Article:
The Alliance of Digital India Foundation (ADIF) has approached the Competition Commission of India (CCI) seeking interim relief from Google PlayStore’s new commission policy, which is scheduled to come into effect on March 31, 2022.
The forum has moved to the CCI at a time when the antitrust body is already probing the tech giant over anti-competitive practices.
In September 2020, global tech giant Google stated that it would charge an industry-standard 30% cut on transactions for developers selling digital goods using Google Play Store and its in-app payment system.
Apps on Play Store would also have to remove other payment gateways from their apps and comply with Google’s duopolistic terms. Apple, too, charges a 30% commission on its App Store for iOS-powered mobile devices.
The policy was initially scheduled to come into effect from January 2021, but was postponed due to backlash from the stakeholders.
Concerns Raised By Indian Startups And Stakeholders
An alliance of 422 startups, ADIF has sought relief on behalf of app developers saying that Google’s new policy will restrict certain categories of apps to use only Google Billing System (GBS) for accepting payments, said a statement by industry forum.
“This would be an issue for app developers because GBS charges 30% commission for all transactions on the Google Play Store, compared to 2% charged by other payment processing systems,” it said.
Describing the 30% commission as “extremely high and unfair”, the forum which represents the interests of various stakeholders such as startups and app developers, said that the policy would have a destructive effect on the operating margins of a large number of startups and make their business models “infeasible”.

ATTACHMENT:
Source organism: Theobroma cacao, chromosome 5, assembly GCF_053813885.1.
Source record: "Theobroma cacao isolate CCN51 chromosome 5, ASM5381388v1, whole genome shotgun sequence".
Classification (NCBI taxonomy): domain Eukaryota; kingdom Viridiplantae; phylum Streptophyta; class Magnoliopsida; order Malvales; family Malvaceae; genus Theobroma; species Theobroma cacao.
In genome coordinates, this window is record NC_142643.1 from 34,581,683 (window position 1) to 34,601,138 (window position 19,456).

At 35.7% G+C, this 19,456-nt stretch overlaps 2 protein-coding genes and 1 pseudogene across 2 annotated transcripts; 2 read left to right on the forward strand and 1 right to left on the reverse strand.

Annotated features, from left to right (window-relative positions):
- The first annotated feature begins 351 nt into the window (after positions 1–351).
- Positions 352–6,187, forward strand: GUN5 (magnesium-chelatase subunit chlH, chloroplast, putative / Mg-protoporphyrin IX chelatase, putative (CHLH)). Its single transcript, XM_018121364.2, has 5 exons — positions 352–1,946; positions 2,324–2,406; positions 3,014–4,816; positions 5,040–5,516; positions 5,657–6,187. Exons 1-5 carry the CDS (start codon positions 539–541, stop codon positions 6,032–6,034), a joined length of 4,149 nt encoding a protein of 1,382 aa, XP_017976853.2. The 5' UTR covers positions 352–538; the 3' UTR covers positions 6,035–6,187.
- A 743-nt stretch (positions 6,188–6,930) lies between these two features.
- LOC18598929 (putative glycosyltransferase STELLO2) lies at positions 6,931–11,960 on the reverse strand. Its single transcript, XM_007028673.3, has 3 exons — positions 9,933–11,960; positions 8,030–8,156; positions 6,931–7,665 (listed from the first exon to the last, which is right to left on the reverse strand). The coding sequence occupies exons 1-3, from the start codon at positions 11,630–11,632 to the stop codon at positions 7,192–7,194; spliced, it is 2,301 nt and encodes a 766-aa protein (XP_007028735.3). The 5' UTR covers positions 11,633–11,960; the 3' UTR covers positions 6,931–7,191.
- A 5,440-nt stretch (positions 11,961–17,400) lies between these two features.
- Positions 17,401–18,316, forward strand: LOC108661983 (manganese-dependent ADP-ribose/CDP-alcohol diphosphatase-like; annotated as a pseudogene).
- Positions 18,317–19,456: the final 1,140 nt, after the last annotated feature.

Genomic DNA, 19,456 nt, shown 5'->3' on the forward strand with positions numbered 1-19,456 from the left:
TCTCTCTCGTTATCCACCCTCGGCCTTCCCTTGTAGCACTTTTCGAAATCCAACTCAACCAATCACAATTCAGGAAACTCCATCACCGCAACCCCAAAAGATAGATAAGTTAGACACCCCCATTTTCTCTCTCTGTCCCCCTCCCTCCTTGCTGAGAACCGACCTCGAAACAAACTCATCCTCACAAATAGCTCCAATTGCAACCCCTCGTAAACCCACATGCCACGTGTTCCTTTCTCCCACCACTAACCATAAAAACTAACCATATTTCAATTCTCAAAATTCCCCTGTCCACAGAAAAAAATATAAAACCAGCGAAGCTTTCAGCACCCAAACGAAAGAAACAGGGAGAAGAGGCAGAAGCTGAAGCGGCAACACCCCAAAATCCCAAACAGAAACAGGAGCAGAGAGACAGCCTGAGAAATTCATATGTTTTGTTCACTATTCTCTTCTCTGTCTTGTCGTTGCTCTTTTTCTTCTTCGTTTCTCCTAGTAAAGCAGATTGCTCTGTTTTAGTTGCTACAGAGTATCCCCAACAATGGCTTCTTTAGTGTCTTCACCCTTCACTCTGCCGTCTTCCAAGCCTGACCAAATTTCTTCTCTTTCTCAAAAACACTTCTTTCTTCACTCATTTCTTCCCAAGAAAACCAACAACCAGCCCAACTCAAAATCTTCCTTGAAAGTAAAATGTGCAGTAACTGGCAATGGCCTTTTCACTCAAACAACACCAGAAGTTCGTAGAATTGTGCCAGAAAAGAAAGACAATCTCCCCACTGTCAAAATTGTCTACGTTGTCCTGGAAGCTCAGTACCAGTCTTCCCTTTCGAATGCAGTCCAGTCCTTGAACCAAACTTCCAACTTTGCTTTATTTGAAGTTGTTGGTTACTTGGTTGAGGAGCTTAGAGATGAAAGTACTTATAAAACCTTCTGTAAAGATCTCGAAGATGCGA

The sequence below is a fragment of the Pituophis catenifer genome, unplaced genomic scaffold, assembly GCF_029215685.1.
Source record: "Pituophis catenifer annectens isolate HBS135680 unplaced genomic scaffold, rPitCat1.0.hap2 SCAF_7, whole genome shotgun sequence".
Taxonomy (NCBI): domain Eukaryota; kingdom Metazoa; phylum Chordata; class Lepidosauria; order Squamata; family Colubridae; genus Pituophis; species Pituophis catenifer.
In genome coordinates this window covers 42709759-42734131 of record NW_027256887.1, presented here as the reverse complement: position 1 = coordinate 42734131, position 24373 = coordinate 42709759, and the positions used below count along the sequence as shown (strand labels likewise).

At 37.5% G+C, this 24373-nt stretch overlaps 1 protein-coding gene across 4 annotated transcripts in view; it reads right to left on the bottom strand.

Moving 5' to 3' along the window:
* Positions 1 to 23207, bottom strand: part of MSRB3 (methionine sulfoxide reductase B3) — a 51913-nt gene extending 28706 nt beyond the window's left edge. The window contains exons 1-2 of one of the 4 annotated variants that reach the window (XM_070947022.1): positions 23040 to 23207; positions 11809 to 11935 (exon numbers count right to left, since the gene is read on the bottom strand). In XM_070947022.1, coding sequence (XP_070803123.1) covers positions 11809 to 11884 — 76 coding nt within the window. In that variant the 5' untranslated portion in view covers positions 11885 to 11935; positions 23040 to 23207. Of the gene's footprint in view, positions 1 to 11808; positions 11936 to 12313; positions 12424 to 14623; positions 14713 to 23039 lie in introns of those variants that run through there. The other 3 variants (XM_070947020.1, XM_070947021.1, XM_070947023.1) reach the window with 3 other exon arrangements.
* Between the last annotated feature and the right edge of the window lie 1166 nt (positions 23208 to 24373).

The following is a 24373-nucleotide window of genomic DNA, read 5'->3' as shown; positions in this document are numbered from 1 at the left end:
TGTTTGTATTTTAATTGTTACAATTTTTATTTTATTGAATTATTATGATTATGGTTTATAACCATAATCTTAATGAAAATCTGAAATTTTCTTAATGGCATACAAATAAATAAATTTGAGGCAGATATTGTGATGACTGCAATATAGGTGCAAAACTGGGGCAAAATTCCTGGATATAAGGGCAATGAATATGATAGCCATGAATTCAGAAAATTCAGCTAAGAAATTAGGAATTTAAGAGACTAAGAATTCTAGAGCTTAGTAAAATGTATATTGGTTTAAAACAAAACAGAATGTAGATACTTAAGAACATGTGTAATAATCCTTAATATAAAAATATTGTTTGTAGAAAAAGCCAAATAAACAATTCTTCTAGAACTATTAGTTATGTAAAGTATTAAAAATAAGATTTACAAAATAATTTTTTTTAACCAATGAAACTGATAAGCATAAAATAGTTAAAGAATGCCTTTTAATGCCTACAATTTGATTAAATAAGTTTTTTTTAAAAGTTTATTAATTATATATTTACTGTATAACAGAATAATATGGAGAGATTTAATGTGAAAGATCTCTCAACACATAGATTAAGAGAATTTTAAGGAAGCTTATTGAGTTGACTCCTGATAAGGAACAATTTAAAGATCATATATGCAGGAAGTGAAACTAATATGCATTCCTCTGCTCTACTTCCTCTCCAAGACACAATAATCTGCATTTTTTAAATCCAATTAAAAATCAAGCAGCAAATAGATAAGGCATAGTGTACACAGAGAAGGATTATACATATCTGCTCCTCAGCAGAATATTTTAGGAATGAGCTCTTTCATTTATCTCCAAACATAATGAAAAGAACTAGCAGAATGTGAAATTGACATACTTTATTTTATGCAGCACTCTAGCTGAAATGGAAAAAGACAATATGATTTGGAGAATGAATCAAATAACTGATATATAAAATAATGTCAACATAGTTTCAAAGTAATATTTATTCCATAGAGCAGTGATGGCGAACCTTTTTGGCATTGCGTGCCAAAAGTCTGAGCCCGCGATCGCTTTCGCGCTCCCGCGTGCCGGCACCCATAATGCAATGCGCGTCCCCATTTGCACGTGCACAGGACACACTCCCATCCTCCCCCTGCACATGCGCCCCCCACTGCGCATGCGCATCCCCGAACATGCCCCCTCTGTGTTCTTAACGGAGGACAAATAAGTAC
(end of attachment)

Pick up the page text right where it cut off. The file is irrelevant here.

The forum further said that the core issue is the mandatory imposition of the Google Play Billing system and the exclusion of other payment methods.
“This will have a disastrous effect on India’s digital ecosystem by reducing choices available in the hands of app developers and users as well as harming the country’s innovation ecosystem by disrupting the cost structures and margins of multiple industries,” it said.
According to Murugavel Janakiraman, founder and CEO of Matrimony.com, the matter is not as much about the percentage of commission charged as it is about the anti-competitive practice of forcing a payment option as well as of forcing out other payment providers.
Pending CCI Probe
In November 2020, CCI had directed a probe into the tech giant’s policy which asked for mandatory use of Google Play Store’s payment system for paid apps and in-app purchases. The commission is of the prima facie view that such a policy is unfair as it restricts the ability of app developers to select a payment processing system of their choice.
“ADIF foresees that barring an order passed by this commission to maintain status-quo until the completion of the ongoing inquiry, Google shall proceed to enforce its terms on the Play Store, thereby leading to adverse and irreversible consequences on India’s fledgling startup ecosystem,” said Sijo Kuruvilla George, Executive Director, ADIF.
The investigation arm of the CCI has also found Google India guilty of adopting anti-competitive, unfair and restrictive trade practices in the mobile operating system and related markets.
In the investigation, the probe found Google India guilty of stifling competition and innovation that affects the market as well as consumers through dominating the internet search, music (YouTube), browser (chrome), app library (Play Store) and other key services.
Accused of imposing and forcing one-sided contracts on devices and app-makers, CCI has charged Google India guilty for several issues, including — abuse of dominance, denial of market access to search apps competitors, leveraging its dominant position in Play Store policies.